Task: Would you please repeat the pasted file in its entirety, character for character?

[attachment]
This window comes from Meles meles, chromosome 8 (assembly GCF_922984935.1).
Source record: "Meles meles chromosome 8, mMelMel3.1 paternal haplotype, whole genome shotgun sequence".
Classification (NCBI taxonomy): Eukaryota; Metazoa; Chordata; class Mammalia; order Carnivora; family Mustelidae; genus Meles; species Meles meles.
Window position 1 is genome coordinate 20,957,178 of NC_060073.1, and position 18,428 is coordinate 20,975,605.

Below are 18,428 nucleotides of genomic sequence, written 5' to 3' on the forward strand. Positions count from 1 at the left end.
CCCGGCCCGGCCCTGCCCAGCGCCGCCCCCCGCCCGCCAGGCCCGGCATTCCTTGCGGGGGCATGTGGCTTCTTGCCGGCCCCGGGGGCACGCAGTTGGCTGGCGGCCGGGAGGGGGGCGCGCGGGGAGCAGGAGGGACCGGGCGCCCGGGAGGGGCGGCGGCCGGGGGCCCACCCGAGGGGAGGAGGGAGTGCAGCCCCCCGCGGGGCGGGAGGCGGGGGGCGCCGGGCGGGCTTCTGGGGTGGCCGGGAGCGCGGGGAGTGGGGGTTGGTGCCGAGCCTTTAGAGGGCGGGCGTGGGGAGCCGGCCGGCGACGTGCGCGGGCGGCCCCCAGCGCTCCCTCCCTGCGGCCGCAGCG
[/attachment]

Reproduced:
This window comes from Meles meles, chromosome 8 (assembly GCF_922984935.1).
Source record: "Meles meles chromosome 8, mMelMel3.1 paternal haplotype, whole genome shotgun sequence".
Classification (NCBI taxonomy): Eukaryota; Metazoa; Chordata; class Mammalia; order Carnivora; family Mustelidae; genus Meles; species Meles meles.
Window position 1 is genome coordinate 20,957,178 of NC_060073.1, and position 18,428 is coordinate 20,975,605.

Below are 18,428 nucleotides of genomic sequence, written 5' to 3' on the forward strand. Positions count from 1 at the left end.
CCCGGCCCGGCCCTGCCCAGCGCCGCCCCCCGCCCGCCAGGCCCGGCATTCCTTGCGGGGGCATGTGGCTTCTTGCCGGCCCCGGGGGCACGCAGTTGGCTGGCGGCCGGGAGGGGGGCGCGCGGGGAGCAGGAGGGACCGGGCGCCCGGGAGGGGCGGCGGCCGGGGGCCCACCCGAGGGGAGGAGGGAGTGCAGCCCCCCGCGGGGCGGGAGGCGGGGGGCGCCGGGCGGGCTTCTGGGGTGGCCGGGAGCGCGGGGAGTGGGGGTTGGTGCCGAGCCTTTAGAGGGCGGGCGTGGGGAGCCGGCCGGCGACGTGCGCGGGCGGCCCCCAGCGCTCCCTCCCTGCGGCCGCAGCG